Big-money ideas are almost always new and different. As such, they are often only vaguely articulated, and therefore difficult to implement in a methodical way.
You need a plan that includes specific objectives you’ve already identified… along with deadlines and designees. Above all, you need persistence. Because, despite whatever plan you devise, there will be switchbacks and obstacles along the way.
Here’s what I do:
Step #1 – Start with a short — but relatively complete — statement of your objective
I like to begin with a one-page statement that explains the big idea and identifies the business objective (i.e., bringing in 10,000 new customers). I include some time reference (i.e., in the next 90 days), the particular strategy (i.e., through a pay-per-click marketing campaign), a budget (i.e., to not exceed $50,000 in total costs), and finally, the customer-value objective (i.e., to introduce customers to our expanded product line).
Step #2 – Revise the statement after getting feedback
The next step is to distribute that one-page document to all possible participants… as well as to any trusted advisors. The goal is to solicit comments. After comments, create a second draft. That will become the working plan.
Step #3 – Follow up with a timetable of specific tasks
Next, sit down with a few key people and figure out what specific tasks have to be completed to get the job done. This can first be done with a simple list. But afterward, that list needs to be integrated into a workflow document that shows a deadline for each specific task.
Step #4 – Identify responsible taskmasters
The next step is to identify who among the group is willing and able to head up each individual task. Willingness is an important part of this process. Unless you get active commitment from each taskmaster, the process can break down quickly and—in some cases—permanently.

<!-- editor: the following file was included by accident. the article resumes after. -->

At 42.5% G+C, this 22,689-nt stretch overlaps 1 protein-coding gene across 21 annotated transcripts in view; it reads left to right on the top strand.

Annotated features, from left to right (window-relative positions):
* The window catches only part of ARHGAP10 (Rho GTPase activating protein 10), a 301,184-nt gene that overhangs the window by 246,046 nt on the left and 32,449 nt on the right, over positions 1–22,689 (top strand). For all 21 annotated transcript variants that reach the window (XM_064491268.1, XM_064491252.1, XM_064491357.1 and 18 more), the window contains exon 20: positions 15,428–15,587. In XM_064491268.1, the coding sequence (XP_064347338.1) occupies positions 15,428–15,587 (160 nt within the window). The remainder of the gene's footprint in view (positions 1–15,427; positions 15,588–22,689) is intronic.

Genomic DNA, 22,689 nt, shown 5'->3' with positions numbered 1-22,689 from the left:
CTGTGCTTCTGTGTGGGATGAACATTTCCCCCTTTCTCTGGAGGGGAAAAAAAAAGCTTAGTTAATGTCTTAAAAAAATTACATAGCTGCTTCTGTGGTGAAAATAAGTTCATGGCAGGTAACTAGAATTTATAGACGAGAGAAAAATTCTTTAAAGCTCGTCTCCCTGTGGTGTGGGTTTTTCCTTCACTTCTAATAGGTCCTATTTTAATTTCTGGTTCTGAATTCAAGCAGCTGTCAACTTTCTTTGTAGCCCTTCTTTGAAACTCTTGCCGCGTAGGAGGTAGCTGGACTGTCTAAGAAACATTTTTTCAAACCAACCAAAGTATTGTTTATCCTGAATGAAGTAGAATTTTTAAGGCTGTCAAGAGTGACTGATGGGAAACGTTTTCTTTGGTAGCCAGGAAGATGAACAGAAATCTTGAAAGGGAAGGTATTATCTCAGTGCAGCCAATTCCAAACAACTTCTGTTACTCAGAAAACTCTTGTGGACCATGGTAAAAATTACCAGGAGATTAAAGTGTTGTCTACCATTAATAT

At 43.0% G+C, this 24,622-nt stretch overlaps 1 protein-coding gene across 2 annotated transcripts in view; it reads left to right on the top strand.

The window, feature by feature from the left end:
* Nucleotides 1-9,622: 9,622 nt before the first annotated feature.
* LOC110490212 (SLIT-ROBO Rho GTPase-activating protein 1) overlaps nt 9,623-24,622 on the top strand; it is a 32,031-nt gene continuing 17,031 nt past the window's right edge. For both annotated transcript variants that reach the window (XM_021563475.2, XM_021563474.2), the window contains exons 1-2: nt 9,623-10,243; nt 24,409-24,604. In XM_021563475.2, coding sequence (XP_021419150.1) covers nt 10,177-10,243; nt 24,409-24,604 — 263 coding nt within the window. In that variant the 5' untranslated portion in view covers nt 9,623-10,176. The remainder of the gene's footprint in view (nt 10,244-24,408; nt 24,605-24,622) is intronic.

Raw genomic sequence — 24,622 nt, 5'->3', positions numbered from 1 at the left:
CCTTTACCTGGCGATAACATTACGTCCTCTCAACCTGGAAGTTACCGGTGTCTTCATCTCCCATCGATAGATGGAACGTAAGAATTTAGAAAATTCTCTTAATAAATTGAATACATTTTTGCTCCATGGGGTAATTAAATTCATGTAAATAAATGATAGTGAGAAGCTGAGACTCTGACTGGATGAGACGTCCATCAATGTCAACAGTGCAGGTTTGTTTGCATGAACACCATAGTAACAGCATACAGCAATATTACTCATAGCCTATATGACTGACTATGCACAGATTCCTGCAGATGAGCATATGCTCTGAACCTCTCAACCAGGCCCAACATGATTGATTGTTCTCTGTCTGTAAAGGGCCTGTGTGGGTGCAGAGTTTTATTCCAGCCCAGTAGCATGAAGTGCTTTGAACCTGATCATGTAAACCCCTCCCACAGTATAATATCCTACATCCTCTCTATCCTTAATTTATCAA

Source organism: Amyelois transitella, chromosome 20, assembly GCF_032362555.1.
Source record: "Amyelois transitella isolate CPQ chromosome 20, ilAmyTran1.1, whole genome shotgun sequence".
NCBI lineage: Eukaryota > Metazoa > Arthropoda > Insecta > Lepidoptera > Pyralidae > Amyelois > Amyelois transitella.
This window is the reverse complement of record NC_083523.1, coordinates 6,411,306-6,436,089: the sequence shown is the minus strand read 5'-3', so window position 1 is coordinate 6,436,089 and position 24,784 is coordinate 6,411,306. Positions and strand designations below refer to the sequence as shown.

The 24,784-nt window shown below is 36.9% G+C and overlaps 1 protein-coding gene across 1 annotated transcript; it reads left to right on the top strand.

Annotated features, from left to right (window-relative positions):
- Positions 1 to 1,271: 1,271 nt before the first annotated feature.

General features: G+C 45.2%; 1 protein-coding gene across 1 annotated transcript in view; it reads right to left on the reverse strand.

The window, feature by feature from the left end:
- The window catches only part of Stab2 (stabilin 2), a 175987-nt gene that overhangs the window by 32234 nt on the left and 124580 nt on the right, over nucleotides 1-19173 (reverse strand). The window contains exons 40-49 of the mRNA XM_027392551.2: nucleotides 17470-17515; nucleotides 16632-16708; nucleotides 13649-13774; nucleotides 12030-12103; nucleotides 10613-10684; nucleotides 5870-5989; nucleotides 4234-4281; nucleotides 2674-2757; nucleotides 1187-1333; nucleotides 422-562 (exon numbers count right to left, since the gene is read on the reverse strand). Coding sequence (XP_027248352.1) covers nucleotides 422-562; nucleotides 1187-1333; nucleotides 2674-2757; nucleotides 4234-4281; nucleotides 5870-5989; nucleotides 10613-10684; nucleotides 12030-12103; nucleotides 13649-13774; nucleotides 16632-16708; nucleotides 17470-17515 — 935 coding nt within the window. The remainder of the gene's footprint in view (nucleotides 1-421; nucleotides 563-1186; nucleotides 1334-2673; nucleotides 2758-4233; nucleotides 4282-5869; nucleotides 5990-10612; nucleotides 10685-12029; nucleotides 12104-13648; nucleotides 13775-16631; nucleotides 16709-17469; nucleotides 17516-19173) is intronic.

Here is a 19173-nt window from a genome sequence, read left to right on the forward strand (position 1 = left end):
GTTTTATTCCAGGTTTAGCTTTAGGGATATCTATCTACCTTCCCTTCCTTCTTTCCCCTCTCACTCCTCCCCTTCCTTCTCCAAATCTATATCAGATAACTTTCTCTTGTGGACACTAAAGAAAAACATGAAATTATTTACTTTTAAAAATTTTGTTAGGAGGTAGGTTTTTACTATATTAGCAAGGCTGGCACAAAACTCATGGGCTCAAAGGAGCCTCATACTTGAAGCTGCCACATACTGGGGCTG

Step #5 – Manage the process
At this point, you might think that the process will pretty much manage itself. After all, the tasks have been identified and there are responsible people in place who have agreed to see that these tasks are done well and on time. But you should assume that they will all fail at some point. What I like to do is mark my calendar with the deadlines—actually, a few days before the deadlines—and then call the taskmaster to make sure things are going as planned.
Step #6 – Be prepared to make adjustments
Big ideas are never easy, and implementing them is never a straightforward process. Expect problems and obstacles, and make adjustments as they arise. In some cases, you may have to change certain deadlines. Knowing (and communicating) this beforehand will reduce stress for everyone.
Step #7 – Celebrate and reward
The completion of a big-money idea is a cause for celebration. Don’t forget to celebrate. It signals to the group that they have done something important, something that has value both to the business and to its customers. And don’t think for a moment that a simple office party is sufficient. If the idea is big enough, be sure to reward the key players by thanking them personally and, where appropriate, financially.
A final tip: Big-, quick-, long-money ideas require your best efforts. To make sure that you and your team give them your full attention, you have to schedule your time in a way that takes advantage of your most productive hours. (I have my own system for doing that, which I explain in The Pledge.)
Studies show that most people are at their maximum productivity two hours after they wake up. But they usually spend those hours drinking coffee and answering email. (And email is almost always low-priority stuff.)
By developing the habit of spending the two most productive hours of your day on your top-priority ideas, you will easily overcome the obstacles that make these ideas so challenging. And before you know it, you will have put into action many outstanding ideas that will continue to make you richer and your customers happier.